Biomimetic collagen-sodium alginate-titanium oxide (TiO2) 3D matrix supports differentiated periodontal ligament fibroblasts growth for periodontal tissue regeneration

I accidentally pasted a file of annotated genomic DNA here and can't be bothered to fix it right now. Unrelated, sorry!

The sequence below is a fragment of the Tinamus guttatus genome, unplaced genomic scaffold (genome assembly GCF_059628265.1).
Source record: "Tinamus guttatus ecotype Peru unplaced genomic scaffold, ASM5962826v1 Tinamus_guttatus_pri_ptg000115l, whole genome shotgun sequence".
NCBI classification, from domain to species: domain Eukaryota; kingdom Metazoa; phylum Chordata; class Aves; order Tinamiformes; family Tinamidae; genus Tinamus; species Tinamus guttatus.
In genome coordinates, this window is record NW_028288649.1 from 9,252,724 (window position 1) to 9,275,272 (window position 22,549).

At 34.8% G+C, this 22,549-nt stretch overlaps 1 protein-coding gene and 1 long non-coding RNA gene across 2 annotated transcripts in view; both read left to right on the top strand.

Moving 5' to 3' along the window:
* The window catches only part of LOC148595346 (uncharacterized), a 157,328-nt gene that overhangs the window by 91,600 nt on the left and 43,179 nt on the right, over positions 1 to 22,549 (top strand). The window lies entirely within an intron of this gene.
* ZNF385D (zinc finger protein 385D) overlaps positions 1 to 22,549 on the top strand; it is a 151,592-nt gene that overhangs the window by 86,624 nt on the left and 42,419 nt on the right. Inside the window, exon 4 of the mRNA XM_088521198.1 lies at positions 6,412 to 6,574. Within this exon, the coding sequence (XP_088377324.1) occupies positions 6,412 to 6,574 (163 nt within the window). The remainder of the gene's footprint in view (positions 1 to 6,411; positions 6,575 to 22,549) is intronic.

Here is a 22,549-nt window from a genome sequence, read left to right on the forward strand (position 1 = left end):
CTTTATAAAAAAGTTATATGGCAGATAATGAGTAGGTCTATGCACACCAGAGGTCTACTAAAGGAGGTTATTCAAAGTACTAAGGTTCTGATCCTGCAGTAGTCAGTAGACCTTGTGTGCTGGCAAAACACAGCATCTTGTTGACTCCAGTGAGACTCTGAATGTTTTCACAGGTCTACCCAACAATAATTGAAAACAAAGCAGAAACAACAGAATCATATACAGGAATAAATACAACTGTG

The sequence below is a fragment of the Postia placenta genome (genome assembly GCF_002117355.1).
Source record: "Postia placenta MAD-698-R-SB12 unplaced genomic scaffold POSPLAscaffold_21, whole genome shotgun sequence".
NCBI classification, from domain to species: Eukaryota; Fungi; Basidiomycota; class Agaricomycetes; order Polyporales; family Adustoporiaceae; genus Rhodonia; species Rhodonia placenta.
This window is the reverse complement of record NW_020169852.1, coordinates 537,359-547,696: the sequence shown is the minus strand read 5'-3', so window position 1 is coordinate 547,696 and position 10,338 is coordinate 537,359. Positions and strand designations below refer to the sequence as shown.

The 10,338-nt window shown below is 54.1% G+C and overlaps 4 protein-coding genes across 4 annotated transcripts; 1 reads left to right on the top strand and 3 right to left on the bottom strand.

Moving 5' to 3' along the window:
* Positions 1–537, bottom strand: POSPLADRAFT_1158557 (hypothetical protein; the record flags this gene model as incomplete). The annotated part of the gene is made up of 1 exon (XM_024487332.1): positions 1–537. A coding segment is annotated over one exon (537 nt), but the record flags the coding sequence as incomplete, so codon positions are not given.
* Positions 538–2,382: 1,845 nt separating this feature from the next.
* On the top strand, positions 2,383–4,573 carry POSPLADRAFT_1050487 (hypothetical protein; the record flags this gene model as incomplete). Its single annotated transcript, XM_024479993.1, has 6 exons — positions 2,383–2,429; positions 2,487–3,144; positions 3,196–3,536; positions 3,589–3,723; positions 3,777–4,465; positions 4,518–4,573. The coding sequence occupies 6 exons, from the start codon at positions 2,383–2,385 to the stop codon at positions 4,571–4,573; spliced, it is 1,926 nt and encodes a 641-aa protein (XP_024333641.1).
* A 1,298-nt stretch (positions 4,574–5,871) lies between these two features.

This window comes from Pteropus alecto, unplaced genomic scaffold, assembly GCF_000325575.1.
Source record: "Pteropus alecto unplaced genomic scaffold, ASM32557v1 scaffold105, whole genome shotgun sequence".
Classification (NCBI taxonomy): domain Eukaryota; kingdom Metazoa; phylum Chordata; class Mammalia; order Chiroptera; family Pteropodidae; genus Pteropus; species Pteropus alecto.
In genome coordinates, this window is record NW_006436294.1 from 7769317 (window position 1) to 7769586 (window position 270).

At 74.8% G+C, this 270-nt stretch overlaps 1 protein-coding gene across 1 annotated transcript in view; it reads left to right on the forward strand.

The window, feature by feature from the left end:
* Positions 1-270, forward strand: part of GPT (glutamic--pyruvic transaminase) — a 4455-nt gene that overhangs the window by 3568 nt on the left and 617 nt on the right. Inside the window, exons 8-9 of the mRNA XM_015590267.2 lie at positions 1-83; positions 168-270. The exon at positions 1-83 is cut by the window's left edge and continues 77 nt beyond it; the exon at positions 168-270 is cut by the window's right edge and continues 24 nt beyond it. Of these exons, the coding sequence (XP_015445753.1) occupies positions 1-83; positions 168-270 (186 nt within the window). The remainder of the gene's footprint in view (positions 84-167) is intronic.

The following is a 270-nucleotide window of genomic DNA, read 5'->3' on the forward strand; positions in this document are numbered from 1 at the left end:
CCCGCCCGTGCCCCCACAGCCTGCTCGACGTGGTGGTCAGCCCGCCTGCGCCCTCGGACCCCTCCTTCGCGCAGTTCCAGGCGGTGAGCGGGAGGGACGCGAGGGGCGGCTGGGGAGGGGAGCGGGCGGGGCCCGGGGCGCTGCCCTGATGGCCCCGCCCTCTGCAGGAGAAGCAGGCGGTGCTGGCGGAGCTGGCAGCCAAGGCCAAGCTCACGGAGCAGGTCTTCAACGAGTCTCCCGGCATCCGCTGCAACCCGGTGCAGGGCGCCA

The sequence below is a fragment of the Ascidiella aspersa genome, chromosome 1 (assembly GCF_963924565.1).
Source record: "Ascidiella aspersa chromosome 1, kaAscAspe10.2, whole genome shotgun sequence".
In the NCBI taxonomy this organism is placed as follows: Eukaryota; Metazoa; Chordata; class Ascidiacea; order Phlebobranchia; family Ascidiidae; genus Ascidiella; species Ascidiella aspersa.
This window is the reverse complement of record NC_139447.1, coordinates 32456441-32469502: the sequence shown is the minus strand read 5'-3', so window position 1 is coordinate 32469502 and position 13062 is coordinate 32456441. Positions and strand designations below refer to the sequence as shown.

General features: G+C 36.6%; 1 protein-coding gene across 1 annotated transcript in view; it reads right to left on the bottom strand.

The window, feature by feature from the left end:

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Fabrication of biomaterial that mimics a suitable biological microenvironment is still a major challenge in the field of periodontitis treatment. Hence, in this report, we presented for the first time the fabrication of a novel biomaterial 3D matrix using collagen combined with sodium alginate and titanium oxide (TiO2) to recreate the in-vivo microenvironment and to act as a platform for the culture of human periodontal ligament fibroblasts (HPLF) towards osteogenic differentiation. Further, we explored the changes of differentiated and undifferentiated HPLF cells in morphological and cellular level comparing 2D (standard culture plates) and 3D cell culture systems. The physicochemical parameters such as stiffness, water binding capacity, swelling, shrinkage factor, porosity and in-vitro biodegradation show the suitability of this 3D matrix to act as a scaffold for in-vitro periodontal regeneration. The differentiated HPLF cells in the 3D matrix secrete high levels of collagen, osteocalcin, alkaline phosphatase compared to the conventional 2D cell culture. Morphological analysis revealed the structural changes of HPLF cells before and after differentiation in 2D and 3D cell culture. In this study, we find that the level of osteocalcin secretion towards osteogenic differentiation was enhanced in HPLF cells by 3D matrix as compared with 2D cell culture, which demonstrates the osteogenic stimulatory potential of 3D matrix. Overall, the fabricated 3D matrix supports the differentiation of the HPLF cells into osteoblastogenic lineage cells in-vitro and is a promising approach for further investigations in in-vivo treatment of periodontal tissue impairment.
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